As a playwright, you are entitled to stretch the boundaries of what is expected, so you can present incredible events as possible and even probable. This is why we have one famous play where children fly off to Never Never Land, and another where people who die can interrupt their dirt nap and come back to revisit a day in their past.
However, that license to create outrageous, over-the-top occurrences in a play can be abused. And so it is in The Lake Effect when playwright Rajiv Joseph asks us to believe that the Cleveland Browns could actually beat the Pittsburgh Steelers! In a game of football! And, not only that, he invites us to contemplate that a Clevelander would actually bet $7,000 on the chance that such an outcome would actually happen!
Joseph graduated from Heights High and has fashioned a stellar career for himself as a playwright. But given the above plot element, he is clearly desperate to establish his bona fides as a fabulist of the first rank. He should know that imagining a Browns win over the Steelers is taking one step too far into the realm of fantasy morphing into absurdity.
That said, The Lake Effect, now at Karamu House in a joint production with Ensemble Theatre, gets a lot of things right about its three characters. And it assembles a strong and pleasingly unpredictable story about family secrets and friendships that can occur in unlikely circumstances.
During a typical Cleveland snowstorm, a middle-aged, affable black man named Bernard enters his favorite haunt, a neighborhood Indian restaurant, to get a plate of lamb biriyani. But instead of greeting the owner Vinnie, he encounters a young Indian man behind the counter who, scowling, tells him the restaurant is closed.
This doesn't stop Bernard for a second as he takes off his winter coat and makes himself at home in one of the tiny establishment's mismatched chairs. Clearly, Bernard knows his way around and he wants to know who this Indian guy is, where Vinnie is, and why there's no plate of food on the way. The man, who eventually reveals his name is Vijay, is just as curious about Bernard, who seems more comfortable in the restaurant than he does.
Turns out, Vijay is Vinnie's son and he's in town because his dad said he was selling the restaurant and upstairs apartment — where Vijay grew up. Not only that, Vijay soon learns that Bernard has been placing Vinnie's NFL bets with a bookie, and Vinnie keeps winning even on the riskiest bets (see above). This makes no sense to Vijay, a Wall Street guy, who considers his dad a miser. So Vijay has been reviewing the restaurant's ledger and finds the business is flat broke.
Playwright Joseph is skillful as he peels away the truths that lie behind each of these men. Bernard knows more about Vijay's father (and his entire family) than Vijay does, revealing that Vinnie never even mentioned he had a son. On the other hand, Vinnie often talked about Vijay's sister Priya, who shows up a couple days later after traveling to Cleveland from her home in Florida.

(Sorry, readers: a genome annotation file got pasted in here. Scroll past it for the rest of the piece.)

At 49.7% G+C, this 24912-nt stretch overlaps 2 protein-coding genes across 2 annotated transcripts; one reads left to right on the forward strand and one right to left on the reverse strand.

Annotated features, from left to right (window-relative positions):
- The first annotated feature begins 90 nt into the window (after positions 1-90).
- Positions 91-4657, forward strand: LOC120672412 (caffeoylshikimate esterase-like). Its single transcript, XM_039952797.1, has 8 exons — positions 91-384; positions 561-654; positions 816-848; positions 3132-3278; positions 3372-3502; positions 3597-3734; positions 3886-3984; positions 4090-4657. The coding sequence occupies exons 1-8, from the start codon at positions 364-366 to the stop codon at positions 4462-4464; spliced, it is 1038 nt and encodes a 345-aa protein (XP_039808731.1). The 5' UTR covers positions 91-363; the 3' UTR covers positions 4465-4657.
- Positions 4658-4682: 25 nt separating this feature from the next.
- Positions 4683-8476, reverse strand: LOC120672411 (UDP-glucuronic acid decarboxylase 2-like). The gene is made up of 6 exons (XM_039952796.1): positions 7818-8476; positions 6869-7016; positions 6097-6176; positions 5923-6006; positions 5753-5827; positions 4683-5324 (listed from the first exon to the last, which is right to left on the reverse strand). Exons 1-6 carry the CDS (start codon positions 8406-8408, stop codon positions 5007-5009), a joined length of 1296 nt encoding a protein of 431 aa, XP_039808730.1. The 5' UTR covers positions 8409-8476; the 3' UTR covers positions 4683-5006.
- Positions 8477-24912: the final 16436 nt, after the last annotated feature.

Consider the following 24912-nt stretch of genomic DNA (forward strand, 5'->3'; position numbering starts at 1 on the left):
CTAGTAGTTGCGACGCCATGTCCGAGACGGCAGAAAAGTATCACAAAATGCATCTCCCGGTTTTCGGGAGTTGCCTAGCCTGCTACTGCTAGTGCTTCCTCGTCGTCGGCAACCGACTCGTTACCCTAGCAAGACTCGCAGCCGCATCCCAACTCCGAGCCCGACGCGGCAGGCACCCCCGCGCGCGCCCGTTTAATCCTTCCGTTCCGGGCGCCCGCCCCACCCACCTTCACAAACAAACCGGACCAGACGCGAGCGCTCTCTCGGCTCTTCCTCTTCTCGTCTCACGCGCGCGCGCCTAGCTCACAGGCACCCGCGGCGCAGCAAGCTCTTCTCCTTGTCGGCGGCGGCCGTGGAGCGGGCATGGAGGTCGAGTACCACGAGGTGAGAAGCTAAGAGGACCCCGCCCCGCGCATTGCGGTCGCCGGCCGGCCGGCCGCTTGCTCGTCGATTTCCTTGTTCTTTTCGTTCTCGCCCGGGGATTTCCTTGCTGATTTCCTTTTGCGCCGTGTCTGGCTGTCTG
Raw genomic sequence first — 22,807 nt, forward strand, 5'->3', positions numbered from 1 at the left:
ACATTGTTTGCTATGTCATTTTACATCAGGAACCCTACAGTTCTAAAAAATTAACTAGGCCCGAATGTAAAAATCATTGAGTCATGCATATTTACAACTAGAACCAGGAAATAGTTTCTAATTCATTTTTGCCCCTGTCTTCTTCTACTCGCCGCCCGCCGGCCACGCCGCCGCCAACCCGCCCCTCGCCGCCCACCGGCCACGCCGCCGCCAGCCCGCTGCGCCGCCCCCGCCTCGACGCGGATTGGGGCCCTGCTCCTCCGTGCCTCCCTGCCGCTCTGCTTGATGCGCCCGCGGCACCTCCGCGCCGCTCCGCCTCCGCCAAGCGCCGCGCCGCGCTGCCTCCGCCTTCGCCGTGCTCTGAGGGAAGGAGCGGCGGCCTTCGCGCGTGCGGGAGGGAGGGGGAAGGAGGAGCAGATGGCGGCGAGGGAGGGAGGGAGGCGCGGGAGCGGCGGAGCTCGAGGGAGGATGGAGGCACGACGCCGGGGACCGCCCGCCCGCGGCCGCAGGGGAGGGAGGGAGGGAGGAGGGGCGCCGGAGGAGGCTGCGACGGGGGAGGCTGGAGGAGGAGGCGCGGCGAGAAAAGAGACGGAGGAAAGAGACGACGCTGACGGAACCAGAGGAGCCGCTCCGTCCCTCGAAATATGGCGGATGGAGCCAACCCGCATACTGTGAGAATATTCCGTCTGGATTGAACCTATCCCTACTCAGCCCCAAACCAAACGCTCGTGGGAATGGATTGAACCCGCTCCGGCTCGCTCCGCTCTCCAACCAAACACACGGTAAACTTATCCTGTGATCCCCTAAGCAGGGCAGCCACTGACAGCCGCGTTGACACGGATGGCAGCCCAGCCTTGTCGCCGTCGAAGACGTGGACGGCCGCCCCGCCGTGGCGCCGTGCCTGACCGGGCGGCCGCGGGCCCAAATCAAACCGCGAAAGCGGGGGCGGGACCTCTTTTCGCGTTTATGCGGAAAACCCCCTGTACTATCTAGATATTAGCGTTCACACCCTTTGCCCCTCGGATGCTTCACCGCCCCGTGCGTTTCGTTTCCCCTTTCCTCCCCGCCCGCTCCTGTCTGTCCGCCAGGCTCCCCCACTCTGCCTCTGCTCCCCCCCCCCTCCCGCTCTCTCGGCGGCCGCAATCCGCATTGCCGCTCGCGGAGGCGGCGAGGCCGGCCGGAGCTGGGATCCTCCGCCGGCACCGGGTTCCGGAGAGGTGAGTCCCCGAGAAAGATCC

In the second scene, a couple of days later, we learn Vinnie has died and now all the accounts are coming due. This is when the play reveals a secret about a mugging Bernard suffered in the past, a secret that resets the relationships in a compelling way.
The script puts a lot of issues on the table, and playwright Joseph manages most of them with aplomb. Bernard almost becomes a borderline cliche, the Wise Black Man who sees through artifice and puts everyone on the right path (paging Morgan Freeman, for the film version). It doesn't come across as hackneyed, thanks, in large part, to LaShawn Little as Bernard. Little exudes such a natural, off-handed ease with himself and others that you immediately gravitate to this slightly unbelievable character.
In the role of Vijay, Ammen T. Suleiman tries to break out of his one-note role but only succeeds at times, as his perpetual frown and slouch rarely allow him to explore other facets of the prodigal son. And at times, the script doesn't help. At one point, Priya says to her brother, "You think you're all Mr. Mystery Man, but you're not." And then a couple seconds later, she adds, "I mean, who are you, Vijay? I don't know." So, which is it?
The essence of Priya (an effective Natalie El Dabh) is also something of a quandary, as Vijay is just catching up on her backstory, thanks to the revelations Bernard has helpfully provided. A slight digression about Priya and her husband's marine salvage business is played for laughs (Vijay: "You're pirates?"), but it's a lame attempt.
Director Celeste Cosentino keeps the pacing brisk, and Joseph is too good a playwright to let the whole thing collapse. Ultimately, the story of this dysfunctional Indian family — tied together through the kindness of a random stranger — is both intricate and reasonably satisfying. But there are gaps in the narrative that keep The Lake Effect from landing with maximum force.